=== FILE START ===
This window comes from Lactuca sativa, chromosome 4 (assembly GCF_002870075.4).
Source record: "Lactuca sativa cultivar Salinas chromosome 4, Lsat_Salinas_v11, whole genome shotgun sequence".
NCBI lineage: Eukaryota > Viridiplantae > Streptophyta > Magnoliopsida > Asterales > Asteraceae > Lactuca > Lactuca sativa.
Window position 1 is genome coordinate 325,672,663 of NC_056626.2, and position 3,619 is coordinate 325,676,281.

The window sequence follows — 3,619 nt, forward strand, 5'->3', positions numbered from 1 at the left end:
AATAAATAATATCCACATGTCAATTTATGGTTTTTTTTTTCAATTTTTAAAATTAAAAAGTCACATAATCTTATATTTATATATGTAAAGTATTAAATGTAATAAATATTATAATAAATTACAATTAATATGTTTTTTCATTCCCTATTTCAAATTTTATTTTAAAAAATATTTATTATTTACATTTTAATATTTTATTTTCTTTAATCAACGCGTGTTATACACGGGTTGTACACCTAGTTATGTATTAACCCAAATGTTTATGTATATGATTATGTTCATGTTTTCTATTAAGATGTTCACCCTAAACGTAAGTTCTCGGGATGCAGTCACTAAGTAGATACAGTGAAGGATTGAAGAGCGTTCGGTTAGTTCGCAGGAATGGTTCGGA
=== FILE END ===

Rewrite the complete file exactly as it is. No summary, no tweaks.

This window comes from Lactuca sativa, chromosome 4 (assembly GCF_002870075.4).
Source record: "Lactuca sativa cultivar Salinas chromosome 4, Lsat_Salinas_v11, whole genome shotgun sequence".
NCBI lineage: Eukaryota > Viridiplantae > Streptophyta > Magnoliopsida > Asterales > Asteraceae > Lactuca > Lactuca sativa.
Window position 1 is genome coordinate 325,672,663 of NC_056626.2, and position 3,619 is coordinate 325,676,281.

The window sequence follows — 3,619 nt, forward strand, 5'->3', positions numbered from 1 at the left end:
AATAAATAATATCCACATGTCAATTTATGGTTTTTTTTTTCAATTTTTAAAATTAAAAAGTCACATAATCTTATATTTATATATGTAAAGTATTAAATGTAATAAATATTATAATAAATTACAATTAATATGTTTTTTCATTCCCTATTTCAAATTTTATTTTAAAAAATATTTATTATTTACATTTTAATATTTTATTTTCTTTAATCAACGCGTGTTATACACGGGTTGTACACCTAGTTATGTATTAACCCAAATGTTTATGTATATGATTATGTTCATGTTTTCTATTAAGATGTTCACCCTAAACGTAAGTTCTCGGGATGCAGTCACTAAGTAGATACAGTGAAGGATTGAAGAGCGTTCGGTTAGTTCGCAGGAATGGTTCGGA